As for the historic race, Fiat generously invited me to participate in the classic category due to the fact I have a 1970 124 Abarth rally car. I will display a group of old cars (and some Zaha Hadid models) at the main section of this year’s Design Miami/Basel in an exhibit called “#MANUAL.” A manual is non-autonomous car you actually have to drive yourself (as opposed to stick shifts, which are all but extinct). Maybe artnet can take a page from Fiat and embrace the notion of an all-expenses-paid junket (for yours truly). 

In Palermo, I was paired in my car with co-driver Mark Dixon, a Cambridge-educated journalist from Octane magazine. I pitied the fool stuck with such a lousy driver, i.e. me. (I love the designs more than I have the time and inclination to get behind the wheel.) From the get-go, I faced the dilemma of whether to tell him how faulty my brakes were. But before I could fail the test, he figured it out for himself.

Kenny Schachter in his 1970 124 Abarth rally car

Kenny in his 1970 124 Abarth rally car. Courtesy of Kenny Schachter.

Driving a classic car reminds me of John Steinbeck’s The Grapes of Wrath, in which an American farming family drives across the country seeking work during the Great Depression. They are dependent on the reliability of their truck, literally, for life or death. Every sound and smell emitted by the vehicle takes on a hyper sense of urgency for the despondent family.

Not to be (too) superficial, but driving my Fiat up and down the mountains of Sicily was not too dissimilar: my eyes were glued to the malfunctioning oil-pressure gauge, which, if I had been reading it correctly, would have indicated the engine might seize, or worse. Mark and I are both around the same age and began comparing which capsules we start the day with; maybe I should replace the oil-pressure gauge in the dash with a blood-pressure monitor. I’m considering gifting Mark a Hirst pill print for having to suffer me while risking his life and limbs. Or maybe even one of Jeff Koons’s ridiculous new designer bags for Louis Vuitton, if I could sneak past the lines of brand-gullible women (and men) queuing up to buy them.

On one occasion, I even struggled to drive close enough to a toll booth and nearly fell out of window stretching for the ticket. But I have an inherently flawed sense of direction, and reading the indecipherable pace notes mapping out our route was not an option, so I was the designated driver throughout. After re-fueling, Mark returned with an open coffee and a powdered-sugar croissant; the crumbs went in one direction, the sugar in another, and the coffee, largely on his lap. The Woody Allen in me nearly had a heart attack.

I had spent much of the trip trying to negotiate a Rudolf Stingel deal, but now on the road, was helpless to answer the phone, which rang until the battery died. The laissez-faire local policemen didn’t blink an eye when we speeded by—they even joined the tour. There was a sense of camaraderie on display with men and women of all stripes and from disparate socio-economic backgrounds, though the racial mix was about the same as any given Basel: pretty homogenous.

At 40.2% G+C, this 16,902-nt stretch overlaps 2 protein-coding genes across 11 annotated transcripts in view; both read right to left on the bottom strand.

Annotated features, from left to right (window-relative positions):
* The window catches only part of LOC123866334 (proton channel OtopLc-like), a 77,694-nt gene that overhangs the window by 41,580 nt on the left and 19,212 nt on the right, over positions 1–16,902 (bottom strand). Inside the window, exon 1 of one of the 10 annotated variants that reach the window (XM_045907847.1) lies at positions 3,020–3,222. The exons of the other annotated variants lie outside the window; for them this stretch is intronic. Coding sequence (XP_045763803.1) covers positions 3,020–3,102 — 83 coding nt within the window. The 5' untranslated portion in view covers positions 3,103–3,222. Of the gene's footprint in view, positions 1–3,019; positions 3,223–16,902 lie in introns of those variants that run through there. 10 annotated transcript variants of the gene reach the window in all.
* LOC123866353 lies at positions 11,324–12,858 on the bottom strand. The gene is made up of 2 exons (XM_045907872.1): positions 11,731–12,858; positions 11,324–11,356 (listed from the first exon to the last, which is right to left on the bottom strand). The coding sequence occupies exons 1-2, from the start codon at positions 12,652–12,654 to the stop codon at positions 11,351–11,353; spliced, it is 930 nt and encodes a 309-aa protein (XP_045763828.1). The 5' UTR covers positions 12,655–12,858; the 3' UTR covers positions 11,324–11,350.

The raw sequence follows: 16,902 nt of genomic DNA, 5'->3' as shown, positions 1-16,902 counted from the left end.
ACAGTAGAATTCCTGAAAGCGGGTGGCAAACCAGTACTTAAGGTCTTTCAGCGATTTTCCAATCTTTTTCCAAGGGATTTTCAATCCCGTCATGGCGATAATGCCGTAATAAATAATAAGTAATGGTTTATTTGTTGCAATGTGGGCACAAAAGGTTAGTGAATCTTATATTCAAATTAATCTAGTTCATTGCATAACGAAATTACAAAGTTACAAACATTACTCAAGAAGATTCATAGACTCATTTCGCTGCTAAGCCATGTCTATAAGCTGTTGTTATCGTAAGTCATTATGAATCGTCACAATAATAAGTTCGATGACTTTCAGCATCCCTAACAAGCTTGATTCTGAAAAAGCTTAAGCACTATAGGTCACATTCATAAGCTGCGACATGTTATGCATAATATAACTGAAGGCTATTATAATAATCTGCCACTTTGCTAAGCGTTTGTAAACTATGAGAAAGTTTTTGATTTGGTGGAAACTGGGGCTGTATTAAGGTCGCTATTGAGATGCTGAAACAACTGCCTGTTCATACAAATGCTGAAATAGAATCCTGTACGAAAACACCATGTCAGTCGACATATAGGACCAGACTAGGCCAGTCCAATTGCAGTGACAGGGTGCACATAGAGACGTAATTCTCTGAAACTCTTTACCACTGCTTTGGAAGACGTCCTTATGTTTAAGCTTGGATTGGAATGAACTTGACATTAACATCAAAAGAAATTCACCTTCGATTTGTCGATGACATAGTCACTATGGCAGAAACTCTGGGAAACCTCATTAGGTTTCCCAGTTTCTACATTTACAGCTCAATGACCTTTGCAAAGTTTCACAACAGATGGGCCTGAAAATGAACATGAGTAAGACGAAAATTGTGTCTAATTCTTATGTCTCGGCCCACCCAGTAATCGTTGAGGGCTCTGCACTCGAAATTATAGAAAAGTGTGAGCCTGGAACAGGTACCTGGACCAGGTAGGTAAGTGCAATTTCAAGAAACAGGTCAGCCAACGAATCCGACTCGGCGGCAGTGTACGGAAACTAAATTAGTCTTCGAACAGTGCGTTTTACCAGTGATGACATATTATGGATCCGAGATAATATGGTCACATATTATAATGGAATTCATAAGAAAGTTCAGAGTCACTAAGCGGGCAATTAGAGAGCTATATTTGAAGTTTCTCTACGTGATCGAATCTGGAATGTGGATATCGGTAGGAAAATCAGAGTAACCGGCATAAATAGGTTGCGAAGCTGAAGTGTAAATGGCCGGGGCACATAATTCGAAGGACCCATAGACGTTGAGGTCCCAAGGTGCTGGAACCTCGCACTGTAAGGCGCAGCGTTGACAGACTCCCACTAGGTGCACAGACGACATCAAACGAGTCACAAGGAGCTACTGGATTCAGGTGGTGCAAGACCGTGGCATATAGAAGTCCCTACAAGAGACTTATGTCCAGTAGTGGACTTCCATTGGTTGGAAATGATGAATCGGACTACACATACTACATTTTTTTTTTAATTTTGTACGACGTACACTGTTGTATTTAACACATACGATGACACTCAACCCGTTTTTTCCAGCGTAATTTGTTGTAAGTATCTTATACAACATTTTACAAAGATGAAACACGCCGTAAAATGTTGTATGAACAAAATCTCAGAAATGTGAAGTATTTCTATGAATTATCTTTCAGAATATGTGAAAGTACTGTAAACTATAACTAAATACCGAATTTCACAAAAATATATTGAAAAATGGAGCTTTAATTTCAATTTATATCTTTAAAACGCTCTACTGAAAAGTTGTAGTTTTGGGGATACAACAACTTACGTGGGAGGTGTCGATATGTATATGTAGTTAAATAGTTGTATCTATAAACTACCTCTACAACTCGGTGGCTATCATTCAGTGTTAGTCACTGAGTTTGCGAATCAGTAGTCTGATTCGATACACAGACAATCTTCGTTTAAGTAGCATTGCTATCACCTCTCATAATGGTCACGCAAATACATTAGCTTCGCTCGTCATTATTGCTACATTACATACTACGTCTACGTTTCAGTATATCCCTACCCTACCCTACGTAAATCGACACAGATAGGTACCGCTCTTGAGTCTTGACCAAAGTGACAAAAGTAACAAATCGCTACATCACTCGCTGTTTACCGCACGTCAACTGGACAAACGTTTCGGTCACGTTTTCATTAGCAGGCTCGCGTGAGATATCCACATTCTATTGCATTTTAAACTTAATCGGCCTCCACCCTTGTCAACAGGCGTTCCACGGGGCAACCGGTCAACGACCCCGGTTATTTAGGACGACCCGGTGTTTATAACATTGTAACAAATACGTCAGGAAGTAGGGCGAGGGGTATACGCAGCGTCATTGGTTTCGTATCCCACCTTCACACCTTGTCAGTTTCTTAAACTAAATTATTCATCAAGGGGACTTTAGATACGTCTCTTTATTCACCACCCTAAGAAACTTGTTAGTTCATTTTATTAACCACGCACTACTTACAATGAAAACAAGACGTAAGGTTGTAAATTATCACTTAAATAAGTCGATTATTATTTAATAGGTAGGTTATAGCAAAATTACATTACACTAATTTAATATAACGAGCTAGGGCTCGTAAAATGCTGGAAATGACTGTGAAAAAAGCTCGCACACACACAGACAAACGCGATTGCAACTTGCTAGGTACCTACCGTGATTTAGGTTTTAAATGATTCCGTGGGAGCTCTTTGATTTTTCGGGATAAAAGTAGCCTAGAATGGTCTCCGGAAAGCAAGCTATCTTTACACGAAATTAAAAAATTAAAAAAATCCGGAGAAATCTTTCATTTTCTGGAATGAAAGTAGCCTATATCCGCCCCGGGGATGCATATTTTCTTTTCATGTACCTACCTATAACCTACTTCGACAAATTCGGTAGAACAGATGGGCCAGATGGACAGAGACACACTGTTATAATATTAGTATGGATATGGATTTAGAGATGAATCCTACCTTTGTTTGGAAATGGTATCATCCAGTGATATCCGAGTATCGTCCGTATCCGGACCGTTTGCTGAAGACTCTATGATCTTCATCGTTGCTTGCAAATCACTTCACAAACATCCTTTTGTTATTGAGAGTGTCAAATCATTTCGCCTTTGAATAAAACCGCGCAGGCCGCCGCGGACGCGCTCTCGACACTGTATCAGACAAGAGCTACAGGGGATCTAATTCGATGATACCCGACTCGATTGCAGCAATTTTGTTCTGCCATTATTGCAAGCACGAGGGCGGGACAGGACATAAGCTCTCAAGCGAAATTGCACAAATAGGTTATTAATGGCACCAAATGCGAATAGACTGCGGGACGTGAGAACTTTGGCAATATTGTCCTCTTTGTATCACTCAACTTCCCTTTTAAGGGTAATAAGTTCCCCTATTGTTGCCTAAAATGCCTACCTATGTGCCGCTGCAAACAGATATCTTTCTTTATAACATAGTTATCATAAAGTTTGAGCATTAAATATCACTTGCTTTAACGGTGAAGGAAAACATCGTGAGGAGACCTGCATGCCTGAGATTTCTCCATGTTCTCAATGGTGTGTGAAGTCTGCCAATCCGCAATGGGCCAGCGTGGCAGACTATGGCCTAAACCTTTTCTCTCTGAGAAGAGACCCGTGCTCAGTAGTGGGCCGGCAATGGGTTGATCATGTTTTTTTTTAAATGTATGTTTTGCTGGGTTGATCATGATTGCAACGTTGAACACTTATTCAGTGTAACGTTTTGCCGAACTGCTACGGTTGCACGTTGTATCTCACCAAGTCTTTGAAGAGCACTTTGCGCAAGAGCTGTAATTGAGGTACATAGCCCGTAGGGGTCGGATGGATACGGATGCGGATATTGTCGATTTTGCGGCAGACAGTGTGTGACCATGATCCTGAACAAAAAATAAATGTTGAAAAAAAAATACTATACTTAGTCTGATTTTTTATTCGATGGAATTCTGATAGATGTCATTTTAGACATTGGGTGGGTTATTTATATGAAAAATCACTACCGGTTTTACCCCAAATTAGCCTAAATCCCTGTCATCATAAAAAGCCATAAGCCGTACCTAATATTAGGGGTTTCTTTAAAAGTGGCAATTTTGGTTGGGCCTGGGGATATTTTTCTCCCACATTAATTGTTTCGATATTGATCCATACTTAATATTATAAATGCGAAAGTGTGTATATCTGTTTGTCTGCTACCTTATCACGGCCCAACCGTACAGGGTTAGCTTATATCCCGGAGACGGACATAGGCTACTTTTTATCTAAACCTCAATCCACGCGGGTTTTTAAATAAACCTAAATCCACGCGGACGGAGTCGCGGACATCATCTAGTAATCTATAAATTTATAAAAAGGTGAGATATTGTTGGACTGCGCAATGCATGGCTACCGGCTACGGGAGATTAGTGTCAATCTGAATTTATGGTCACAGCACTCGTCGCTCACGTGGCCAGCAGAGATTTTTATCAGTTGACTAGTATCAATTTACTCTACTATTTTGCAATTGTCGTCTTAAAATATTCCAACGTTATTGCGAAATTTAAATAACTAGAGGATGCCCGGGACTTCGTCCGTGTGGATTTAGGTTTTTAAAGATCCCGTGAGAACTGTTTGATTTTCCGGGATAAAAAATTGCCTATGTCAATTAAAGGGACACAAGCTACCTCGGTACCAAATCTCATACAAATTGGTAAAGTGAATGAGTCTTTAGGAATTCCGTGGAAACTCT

The pace notes for the race

The pace notes for the race. Courtesy of Kenny Schachter.

The sensation of driving on pedestrian walkways through centuries-old towns was utterly indescribable. Wending up and down the hairpin curves of the mountains and along the coast, I often had to restrain myself from sightseeing for the well-being of my co-pilot. The (active) volcano, Mount Etna, was in sight for much of the drive.

It was beautiful… and exhausting. After the first day of the race and dinner, depleted, I stepped out on my hotel balcony to admire the sea view and got locked out—in my boxers. On the fifth floor between the street and Mediterranean, I began to yell for help. An Italian couple on the sidewalk responded and asked which room number I was before the neighbor popped his head out on the adjoining terrace and offered to assist. Ten minutes later, with no help in sight, I began to yell again at which point the fellow driver from next door reappeared and said I’d given him the wrong room number (I’d been in a handful in as many days) and relief was imminent. Except it wasn’t. Panicking, I pleaded, ever more desperately, before an Italian from a few floors below stepped out but didn’t speak a single word of English. Forty-five minutes elapsed before I was able to force the door open. No one ever came to rescue me. It was a Kafkaesque experience that made the driving seem easy.

On the road, my overwhelming cowardice quickly faded once I got going and found a rhythm—it’s a very physical act to control a car at speed for extended periods. Sweaty palms were the order of the day throughout, and if god forbid I didn’t get the directions right (more than once), Mr. Dixon felt no compunction yelling at me; I felt right at home. If I had been driving with a friend, I’d probably have killed myself from recklessness. Tragically, on another section of the race, there were two deaths. I thought the art world was dangerous. Numbing sensations or not, I’ll stick to art, thank you very much. 

Video courtesy of Kenny Schachter.